The expansion is filled to the brim with baking equipment, and work is split into three shifts—Ng and a small staff handle pastries in the mornings, Mandrell and another baker handle breads into the evenings, and an overnight crew takes care of the rest. Aside from producing several thousand French macarons for the shop, Bakery Lorraine's commissary also handles wholesale production, which includes pastries and breads for Local Coffee, Rosella Coffee Co., Halcyon, Twin Sisters, Justin's Ice Cream and Nordstrom Ebar. Breads for The Monterey and dough for Barbaro are also produced.
When the Pearl began courting Bakery Lorraine to join their booming culinary playground, Biedenharn saw it as an opportunity and the next logical step, but the space needed to be right.
"When you look at reviews online, one of the main points was the house," Mandrell said. "People loved the house ... they felt like they'd found something off the beaten path. The hardest part for us was looking at this cement, steel, glass structure and figuring how to translate Grayson to this."
Ng credits selecting the right materials in helping bring over the charm of the Grayson house to the new location. The Pearl provided longleaf pine from the old brewhouse, which was turned into the main table in front of the kitchen. Tongue-and-groove cedar (roof beams in a former life) was used in creating the banquets. Aside from bringing over familiar art and outfitting the space with the help of designer Gregorio Mannino, the trio went on a "bakery crawl" in New York City to draw inspiration for the space.
"We had certain ideas, but we pivoted. We didn't want to lose the charm or be too modern," Biedenharn said.
The other major component in moving Bakery Lorraine was training the staff to handle the crowds and the bustle of a full-fledged cafe. To draw some perspective, before the move most Wednesday afternoons at the previous location were sleepy and it was easy to chat with staff members about their personal projects, the weather or any new favorite menu item. A visit to the new location at 2:30 p.m. on a recent hump day was anything but quiet.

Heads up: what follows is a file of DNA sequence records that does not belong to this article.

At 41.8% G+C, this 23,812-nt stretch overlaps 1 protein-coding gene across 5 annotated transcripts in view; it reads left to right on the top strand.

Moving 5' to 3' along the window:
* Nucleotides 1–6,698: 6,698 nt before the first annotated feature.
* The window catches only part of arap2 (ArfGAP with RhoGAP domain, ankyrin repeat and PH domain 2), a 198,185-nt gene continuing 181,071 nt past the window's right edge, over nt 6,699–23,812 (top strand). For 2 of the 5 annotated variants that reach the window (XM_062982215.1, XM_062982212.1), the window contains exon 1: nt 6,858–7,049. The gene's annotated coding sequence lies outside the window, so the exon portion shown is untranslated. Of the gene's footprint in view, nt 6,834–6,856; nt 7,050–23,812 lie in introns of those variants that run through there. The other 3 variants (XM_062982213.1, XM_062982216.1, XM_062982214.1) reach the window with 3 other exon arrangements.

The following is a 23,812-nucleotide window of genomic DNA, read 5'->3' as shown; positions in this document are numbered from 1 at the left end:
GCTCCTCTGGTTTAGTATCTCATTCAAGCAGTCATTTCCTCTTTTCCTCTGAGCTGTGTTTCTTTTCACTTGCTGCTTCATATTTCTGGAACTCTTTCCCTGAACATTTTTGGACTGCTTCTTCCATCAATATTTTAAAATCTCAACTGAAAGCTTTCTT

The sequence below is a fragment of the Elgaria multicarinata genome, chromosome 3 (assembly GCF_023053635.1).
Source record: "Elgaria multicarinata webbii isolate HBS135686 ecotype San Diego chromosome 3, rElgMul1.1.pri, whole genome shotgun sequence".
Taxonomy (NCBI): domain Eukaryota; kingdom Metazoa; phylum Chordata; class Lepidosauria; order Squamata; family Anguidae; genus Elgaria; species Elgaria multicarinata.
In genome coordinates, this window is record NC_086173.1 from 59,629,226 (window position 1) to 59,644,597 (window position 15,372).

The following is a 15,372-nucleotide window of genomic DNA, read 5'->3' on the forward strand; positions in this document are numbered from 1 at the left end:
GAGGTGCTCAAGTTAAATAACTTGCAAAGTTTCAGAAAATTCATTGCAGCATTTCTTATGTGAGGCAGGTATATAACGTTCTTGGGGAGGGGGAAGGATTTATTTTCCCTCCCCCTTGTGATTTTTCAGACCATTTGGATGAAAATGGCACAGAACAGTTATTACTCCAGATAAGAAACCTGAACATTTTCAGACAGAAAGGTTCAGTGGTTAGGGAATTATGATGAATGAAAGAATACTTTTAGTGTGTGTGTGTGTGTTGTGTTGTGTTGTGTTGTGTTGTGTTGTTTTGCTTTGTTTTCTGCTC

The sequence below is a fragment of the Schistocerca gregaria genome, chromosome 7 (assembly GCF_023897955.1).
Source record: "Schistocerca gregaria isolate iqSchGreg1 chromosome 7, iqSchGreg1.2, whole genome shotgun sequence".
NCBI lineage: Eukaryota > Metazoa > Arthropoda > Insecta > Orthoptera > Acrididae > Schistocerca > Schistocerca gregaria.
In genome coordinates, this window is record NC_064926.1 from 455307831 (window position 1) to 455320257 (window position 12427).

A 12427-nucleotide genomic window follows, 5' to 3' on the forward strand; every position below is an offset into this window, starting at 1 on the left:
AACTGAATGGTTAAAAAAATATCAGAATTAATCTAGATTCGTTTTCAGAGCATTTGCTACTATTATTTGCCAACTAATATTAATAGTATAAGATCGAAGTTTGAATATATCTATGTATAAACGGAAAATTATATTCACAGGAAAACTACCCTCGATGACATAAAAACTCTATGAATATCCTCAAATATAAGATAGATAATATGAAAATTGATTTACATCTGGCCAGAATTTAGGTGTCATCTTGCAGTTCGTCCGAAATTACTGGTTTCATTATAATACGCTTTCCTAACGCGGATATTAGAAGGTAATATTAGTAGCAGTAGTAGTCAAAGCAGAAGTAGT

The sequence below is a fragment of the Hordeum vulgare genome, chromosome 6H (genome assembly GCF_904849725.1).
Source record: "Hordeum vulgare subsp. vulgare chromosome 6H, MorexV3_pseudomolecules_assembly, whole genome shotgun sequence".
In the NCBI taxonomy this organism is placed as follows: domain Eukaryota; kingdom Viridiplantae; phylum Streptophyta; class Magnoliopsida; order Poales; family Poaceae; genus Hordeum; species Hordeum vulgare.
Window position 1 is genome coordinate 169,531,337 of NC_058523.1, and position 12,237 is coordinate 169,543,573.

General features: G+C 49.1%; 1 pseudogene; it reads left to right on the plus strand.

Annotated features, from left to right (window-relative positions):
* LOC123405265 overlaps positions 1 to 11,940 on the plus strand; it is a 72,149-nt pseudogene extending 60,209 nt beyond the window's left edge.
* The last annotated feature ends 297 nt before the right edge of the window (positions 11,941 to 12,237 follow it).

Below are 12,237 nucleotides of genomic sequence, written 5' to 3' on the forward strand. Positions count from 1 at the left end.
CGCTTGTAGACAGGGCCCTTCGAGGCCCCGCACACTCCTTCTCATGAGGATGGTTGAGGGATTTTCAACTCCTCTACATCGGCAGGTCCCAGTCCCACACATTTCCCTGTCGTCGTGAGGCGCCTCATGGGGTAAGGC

"What we're stressing about now is making this the best experience for people ... when I come in on weekends, I'm more of a busser," Biedenharn said.
Training the staff to still imbue the vibe of a neighborhood joint while working on speedy service has been their biggest struggle.
"We want to set a new standard for pastries and for customer service in town. That's our goal," Mandrell said. "Other people will come in and do better pastry, but I want people to go, 'that's the cleanest kitchen, that's the best customer service.'"
Moving over to the Pearl has meant a beefed up menu that now includes daily sandwich specials, created by chef Andria Jones and sous David Rizo, chicken pot pie, more salads and soups. In an effort to keep up with production and settle into a groove with the new location, most experimenting has been put on hold...for now. After all, San Antonio palates are still expanding.
"We have lots of things shelved that we want to try," Mandrell said.
Until then, Bakery Lorraine is ironing out the kinks, cranking out boxed lunches, fresh pop tarts, more macs than we can count and introducing new flavors to the public (like the beeswax-coated two-bite canelés, sweet, buttery Kouign-amann or newly added moon pies), and navigating their busy season that often goes well beyond Mother's Day.
"For Anne and myself, we tend to geek out over the amount of holidays we're a part of," Mandrell said of the upcoming wave of Thanksgiving pie orders. "We love being part of peoples' lives in that way."